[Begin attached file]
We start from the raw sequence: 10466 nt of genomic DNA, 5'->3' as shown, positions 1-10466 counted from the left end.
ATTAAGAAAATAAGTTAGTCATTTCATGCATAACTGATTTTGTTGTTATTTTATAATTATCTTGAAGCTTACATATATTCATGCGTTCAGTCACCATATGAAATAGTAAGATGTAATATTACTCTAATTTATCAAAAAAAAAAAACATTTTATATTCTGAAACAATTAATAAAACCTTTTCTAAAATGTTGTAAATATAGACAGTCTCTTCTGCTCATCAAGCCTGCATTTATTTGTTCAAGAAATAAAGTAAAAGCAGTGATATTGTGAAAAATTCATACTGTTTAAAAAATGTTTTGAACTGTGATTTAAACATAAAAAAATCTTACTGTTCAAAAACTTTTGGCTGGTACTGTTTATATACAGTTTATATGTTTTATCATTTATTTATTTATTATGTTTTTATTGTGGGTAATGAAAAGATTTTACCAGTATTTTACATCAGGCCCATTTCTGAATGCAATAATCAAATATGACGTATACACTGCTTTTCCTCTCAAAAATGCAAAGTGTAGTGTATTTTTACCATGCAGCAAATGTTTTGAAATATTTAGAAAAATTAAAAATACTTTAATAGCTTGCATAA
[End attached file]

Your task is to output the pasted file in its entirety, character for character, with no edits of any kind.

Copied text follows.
We start from the raw sequence: 10466 nt of genomic DNA, 5'->3' as shown, positions 1-10466 counted from the left end.
ATTAAGAAAATAAGTTAGTCATTTCATGCATAACTGATTTTGTTGTTATTTTATAATTATCTTGAAGCTTACATATATTCATGCGTTCAGTCACCATATGAAATAGTAAGATGTAATATTACTCTAATTTATCAAAAAAAAAAAACATTTTATATTCTGAAACAATTAATAAAACCTTTTCTAAAATGTTGTAAATATAGACAGTCTCTTCTGCTCATCAAGCCTGCATTTATTTGTTCAAGAAATAAAGTAAAAGCAGTGATATTGTGAAAAATTCATACTGTTTAAAAAATGTTTTGAACTGTGATTTAAACATAAAAAAATCTTACTGTTCAAAAACTTTTGGCTGGTACTGTTTATATACAGTTTATATGTTTTATCATTTATTTATTTATTATGTTTTTATTGTGGGTAATGAAAAGATTTTACCAGTATTTTACATCAGGCCCATTTCTGAATGCAATAATCAAATATGACGTATACACTGCTTTTCCTCTCAAAAATGCAAAGTGTAGTGTATTTTTACCATGCAGCAAATGTTTTGAAATATTTAGAAAAATTAAAAATACTTTAATAGCTTGCATAA